By Judy Krasna, F.E.A.S.T. Executive Director
I have to admit that I am not always on board with awareness events. I find that in some cases, they can be somewhat empty. As someone whose mother died of ALS, I found the “ice bucket challenge” from a few years ago to be somewhere between puzzling and offensive. I cannot make the connection between my experience of watching my mother suffer with such a cruel, horrible, debilitating illness and dumping a bucket of ice over people’s heads and watching them squeal. I am aware that there was some money raised for ALS research, and I appreciate that, but I believe that there could have been a more meaningful way to promote awareness, to educate people about ALS, and to advocate for more research. As a society, I think we have to set the bar higher.
My other issue with awareness is that it only goes so far. Colored ribbons to raise awareness are symbolic and meaningful, especially to people who have a personal stake in the cause. I understand why people wear them, and I greatly respect the sentiment, but I wish that these awareness symbols translated into more action. We need action to detect and cure diseases. We need action to correct social injustice. We need action to improve eating disorders treatment and to increase research funding.
That being said, I do stand behind World Eating Disorders Action Day, which will take place tomorrow, June 2. I’d like to tell you why.
F.E.A.S.T. is all about joining stakeholders together in a coalition-building model of advocacy work. I think that World Eating Disorders Action Day is a terrific example of how we can bring stakeholders together and discuss what needs to change. It’s an opportunity for us, the parent community, to share our voices of lived experience and to talk about what we feel would improve outcomes. We have a unique perspective, and we are critical stakeholders. As such, I appreciate the opportunity to participate in a day dedicated to shedding light on areas of improvement that are needed in eating disorders treatment. I welcome collaborating with other stakeholders; we are stronger together.
I used to think that some of the barriers to treatment that our family encountered were specific to Israel, where I live. I thought that the deficits in treatment that we experienced were also country specific. I imagined to myself that people living in bigger countries, better funded countries, more enlightened countries, did not have to face the same challenges as we did. However, the more I became connected with F.E.A.S.T., the more I realized that there are parents all over the world who had the same negative experiences in treatment as we did and whose children were held back from recovery by the same constraints, treatment mindsets, and flawed systems. They may be different flaws, but the systemic failures were identical, and they were causing immense damage to people with eating disorders and their families.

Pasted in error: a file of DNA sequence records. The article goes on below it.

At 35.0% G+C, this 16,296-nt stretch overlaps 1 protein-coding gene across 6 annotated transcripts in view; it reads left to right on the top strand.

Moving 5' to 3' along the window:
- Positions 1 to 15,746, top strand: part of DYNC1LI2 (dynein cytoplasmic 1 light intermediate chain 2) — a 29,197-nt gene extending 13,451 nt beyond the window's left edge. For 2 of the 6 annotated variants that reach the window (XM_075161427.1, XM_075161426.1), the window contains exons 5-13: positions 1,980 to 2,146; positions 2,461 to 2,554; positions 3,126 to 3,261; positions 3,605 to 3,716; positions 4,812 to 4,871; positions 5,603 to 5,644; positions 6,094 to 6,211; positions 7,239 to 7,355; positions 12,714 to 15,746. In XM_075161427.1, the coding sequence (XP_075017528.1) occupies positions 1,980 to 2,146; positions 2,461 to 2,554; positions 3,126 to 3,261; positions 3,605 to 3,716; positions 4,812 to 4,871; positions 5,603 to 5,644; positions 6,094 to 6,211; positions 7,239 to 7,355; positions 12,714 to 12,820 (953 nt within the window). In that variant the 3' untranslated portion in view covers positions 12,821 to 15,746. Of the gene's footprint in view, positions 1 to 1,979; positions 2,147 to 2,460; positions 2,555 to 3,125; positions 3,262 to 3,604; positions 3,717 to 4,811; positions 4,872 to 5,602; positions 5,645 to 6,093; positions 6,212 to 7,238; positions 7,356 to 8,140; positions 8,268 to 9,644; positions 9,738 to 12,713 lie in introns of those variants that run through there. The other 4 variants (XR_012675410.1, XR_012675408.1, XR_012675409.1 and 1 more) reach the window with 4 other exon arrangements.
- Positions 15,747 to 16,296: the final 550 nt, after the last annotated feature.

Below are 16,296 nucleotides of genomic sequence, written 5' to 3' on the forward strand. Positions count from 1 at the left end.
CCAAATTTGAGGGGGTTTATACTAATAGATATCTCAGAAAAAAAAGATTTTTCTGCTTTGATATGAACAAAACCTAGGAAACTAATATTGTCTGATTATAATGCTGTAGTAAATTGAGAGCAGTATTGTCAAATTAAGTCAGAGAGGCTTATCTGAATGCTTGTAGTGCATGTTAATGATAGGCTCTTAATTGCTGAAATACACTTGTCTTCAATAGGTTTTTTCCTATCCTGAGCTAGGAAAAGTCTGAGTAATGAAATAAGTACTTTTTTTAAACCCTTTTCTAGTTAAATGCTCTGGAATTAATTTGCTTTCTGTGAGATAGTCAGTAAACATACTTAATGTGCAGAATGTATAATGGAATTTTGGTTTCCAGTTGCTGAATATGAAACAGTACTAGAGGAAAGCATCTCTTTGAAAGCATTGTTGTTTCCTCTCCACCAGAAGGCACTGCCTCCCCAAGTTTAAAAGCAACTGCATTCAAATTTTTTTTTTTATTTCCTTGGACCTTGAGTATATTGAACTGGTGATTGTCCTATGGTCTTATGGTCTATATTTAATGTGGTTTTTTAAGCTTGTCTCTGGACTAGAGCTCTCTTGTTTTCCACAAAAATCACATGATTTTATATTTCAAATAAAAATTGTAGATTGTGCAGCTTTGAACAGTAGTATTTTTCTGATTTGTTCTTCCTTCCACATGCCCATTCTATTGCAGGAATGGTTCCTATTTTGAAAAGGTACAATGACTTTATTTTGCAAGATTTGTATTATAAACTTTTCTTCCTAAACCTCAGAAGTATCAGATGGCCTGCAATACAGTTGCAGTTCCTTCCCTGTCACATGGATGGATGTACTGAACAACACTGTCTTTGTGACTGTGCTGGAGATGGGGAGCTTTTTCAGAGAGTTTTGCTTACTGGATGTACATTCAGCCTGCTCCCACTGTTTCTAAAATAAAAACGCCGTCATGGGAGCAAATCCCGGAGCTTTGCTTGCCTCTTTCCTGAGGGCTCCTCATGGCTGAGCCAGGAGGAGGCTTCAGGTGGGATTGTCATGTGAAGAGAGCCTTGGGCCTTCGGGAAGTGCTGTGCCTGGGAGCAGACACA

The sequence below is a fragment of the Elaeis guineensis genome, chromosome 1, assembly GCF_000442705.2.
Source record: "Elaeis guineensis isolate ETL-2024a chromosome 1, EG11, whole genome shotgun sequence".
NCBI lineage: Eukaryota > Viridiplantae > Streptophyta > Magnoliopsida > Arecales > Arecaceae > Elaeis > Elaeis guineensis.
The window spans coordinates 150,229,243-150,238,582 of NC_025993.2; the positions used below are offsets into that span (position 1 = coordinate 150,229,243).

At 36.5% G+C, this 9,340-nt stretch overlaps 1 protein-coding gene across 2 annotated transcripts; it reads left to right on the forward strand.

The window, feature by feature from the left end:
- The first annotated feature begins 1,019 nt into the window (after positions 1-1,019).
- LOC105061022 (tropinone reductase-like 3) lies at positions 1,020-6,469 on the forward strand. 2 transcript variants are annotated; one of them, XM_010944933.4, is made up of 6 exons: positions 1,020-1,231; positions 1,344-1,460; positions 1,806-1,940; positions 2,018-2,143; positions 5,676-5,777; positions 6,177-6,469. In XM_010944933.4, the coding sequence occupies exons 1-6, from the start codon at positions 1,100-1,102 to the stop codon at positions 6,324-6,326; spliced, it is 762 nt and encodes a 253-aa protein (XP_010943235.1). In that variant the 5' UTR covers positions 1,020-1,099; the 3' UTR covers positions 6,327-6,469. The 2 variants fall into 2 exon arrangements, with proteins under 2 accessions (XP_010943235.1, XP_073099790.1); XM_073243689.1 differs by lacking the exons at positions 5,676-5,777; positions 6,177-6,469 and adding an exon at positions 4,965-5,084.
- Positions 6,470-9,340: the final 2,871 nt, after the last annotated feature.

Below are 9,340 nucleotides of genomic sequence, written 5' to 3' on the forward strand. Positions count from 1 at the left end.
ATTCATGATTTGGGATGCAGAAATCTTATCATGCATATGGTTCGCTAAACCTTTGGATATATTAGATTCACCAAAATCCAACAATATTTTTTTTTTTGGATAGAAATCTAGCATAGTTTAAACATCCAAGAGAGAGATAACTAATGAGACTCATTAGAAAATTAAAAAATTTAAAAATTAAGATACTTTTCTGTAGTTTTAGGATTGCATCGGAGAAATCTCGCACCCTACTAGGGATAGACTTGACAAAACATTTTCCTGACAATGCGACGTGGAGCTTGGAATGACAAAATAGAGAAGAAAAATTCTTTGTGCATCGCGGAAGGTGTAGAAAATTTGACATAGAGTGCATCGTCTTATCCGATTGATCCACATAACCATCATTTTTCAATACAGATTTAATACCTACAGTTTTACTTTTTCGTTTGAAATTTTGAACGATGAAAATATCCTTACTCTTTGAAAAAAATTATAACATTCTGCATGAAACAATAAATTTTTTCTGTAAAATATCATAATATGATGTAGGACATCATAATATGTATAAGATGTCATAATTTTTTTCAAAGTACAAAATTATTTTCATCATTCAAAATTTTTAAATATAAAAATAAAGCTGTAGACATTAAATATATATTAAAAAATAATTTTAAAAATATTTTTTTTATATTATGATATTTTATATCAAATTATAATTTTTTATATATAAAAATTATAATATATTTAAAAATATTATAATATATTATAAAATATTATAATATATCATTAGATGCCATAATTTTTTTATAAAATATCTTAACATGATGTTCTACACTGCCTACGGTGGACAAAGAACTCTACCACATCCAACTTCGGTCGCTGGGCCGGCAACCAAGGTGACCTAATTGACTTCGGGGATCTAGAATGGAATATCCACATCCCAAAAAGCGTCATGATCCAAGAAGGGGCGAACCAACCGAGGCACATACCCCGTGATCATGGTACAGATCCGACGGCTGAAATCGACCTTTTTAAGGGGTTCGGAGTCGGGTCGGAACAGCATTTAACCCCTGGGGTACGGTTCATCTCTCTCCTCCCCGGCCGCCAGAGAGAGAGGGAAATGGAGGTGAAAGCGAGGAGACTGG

Barriers to accessing treatment, lack of equity in eating disorders treatment, the inability to receive evidence-based treatment, not addressing co-morbid conditions in eating disorders treatment, blaming and marginalizing parents in treatment, weight bias, and other inadequacies, shortfalls, and injustices may be ignored when they happen in one country; but when they happen on a global scale, and when this awareness is highlighted by World Eating Disorders Action Day, these issues gain legitimacy, credibility, and gravitas.
However, World Eating Disorders Action Day only takes us so far. The hard work of addressing the treatment and research deficits that are highlighted by World Eating Disorders Action Day, (and more importantly, correcting them), falls on all stakeholders from around the globe. It’s time to roll up our sleeves as a collective community and get to it.
As parents and caregivers, there are many ways to do this. We can keep telling our stories. The “Voices of Lived Experience” blog on our website enables both caregivers and people affected by eating disorders to share their insights and to make their voices heard. We can get involved with advocacy in our regions. We can build coalitions with other stakeholders in our area. We can keep sending the message that eating disorders are treatable illnesses, and that recovery is possible at any age and at any stage. This is a message that all stakeholders need to hear and internalize, because that hope drives all of us to keep on, even when it’s monumentally difficult. We can do presentations at our kids’ schools for the teachers, we can offer their athletic coach information about eating disorders, and we can raise awareness in a way that leads to early detection and intervention. Our lived experienced has put us all in a place where we can do some of this work.
F.E.A.S.T. is out there doing some of the heavy lifting. One of the ways that you can support World Eating Disorders Action Day is by supporting F.E.A.S.T. Together, let’s take this awareness day and translate it into the action that is needed to break down the barriers standing in the way of improved outcomes so that we can reduce suffering and promote the recovery of people with eating disorders all around the world.